Ordering food is killing me. Despite studying the phrasebook a bit before arriving, when it comes to the crunch, my memory fails me and I cannot recognise any chinese characters nor recall any crucial words (noodles, rice, beef, pork) for food. And so, it is quite possible that the food situation will be the death of me, especially given the amount that I am eating off the stalls on the street. I guess I'm doing it for 2 reasons:
(1) the adventure of it. The excitement, the whole 'doing it because that's what the locals do' philosophy; and
(2) because I can actually see what I'm ordering. See problem as outlined above...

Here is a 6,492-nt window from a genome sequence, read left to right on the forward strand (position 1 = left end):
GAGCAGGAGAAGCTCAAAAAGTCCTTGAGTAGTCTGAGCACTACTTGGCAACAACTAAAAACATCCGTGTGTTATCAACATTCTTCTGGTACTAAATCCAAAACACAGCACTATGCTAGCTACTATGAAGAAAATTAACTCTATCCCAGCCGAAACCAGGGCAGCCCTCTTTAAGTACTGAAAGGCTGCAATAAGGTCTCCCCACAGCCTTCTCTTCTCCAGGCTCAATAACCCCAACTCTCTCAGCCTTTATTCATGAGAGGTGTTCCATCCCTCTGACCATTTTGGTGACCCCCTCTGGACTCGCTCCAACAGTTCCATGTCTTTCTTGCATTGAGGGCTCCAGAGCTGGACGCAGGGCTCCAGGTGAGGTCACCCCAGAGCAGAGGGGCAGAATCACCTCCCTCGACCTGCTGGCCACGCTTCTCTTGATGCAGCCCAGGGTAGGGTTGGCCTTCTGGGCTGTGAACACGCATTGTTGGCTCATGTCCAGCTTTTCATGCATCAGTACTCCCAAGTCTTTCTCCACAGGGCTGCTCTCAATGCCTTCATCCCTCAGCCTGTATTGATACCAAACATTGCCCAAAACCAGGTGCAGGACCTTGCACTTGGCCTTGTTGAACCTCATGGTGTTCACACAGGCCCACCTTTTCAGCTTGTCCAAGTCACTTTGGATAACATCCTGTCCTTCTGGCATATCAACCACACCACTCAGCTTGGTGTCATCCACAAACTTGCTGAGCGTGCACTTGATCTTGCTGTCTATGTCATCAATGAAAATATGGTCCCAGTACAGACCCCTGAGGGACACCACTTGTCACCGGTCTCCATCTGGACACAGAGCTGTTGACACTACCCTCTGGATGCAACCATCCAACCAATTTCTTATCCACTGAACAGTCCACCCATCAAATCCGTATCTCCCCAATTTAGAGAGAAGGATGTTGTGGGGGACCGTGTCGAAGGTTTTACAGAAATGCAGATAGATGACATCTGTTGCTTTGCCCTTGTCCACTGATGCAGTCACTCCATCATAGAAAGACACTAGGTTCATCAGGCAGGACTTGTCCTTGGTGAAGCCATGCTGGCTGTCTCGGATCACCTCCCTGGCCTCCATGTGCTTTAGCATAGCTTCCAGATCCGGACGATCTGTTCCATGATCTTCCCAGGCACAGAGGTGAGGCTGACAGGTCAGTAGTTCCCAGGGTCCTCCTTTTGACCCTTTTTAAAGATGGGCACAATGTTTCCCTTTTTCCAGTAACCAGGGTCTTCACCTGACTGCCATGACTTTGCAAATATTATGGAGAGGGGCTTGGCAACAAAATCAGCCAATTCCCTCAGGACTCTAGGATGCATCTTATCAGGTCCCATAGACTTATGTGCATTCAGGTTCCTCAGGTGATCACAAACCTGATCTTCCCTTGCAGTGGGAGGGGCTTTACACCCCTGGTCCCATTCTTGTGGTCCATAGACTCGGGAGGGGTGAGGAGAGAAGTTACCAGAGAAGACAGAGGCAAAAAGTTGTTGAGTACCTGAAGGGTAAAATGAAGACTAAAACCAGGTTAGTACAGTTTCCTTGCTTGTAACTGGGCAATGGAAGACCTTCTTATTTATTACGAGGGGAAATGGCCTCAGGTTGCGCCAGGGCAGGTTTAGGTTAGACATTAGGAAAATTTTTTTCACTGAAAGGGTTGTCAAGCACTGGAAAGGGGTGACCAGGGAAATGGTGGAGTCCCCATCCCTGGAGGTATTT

It's strange how your mind works though. Ordering beer was not a difficulty and my mind had instant recollection. Pee-jyo me up I say. I will admit that the food situation is a little bit average at the moment. Hopefully it will get better. I should say that the food quality can't be faulted... I have managed to stay away from the many KFC and McDonald's outlets all over the city. Hopefully, this will continue. It shouldn't be too hard. It's not as if it's Hungry Jack's...

The sites in Beijing have been nothing short of breathtaking. By far and away, the great wall has been the highlight. Despite quite a lot of tourists, it was magical. That's all i'll say. I don't think the photos do it justice. I sat at the top of the wall for a good 2 hours, watching it snake down towards the tour buses below, writing and pondering, all the while evading the touts due to my chinese appearance.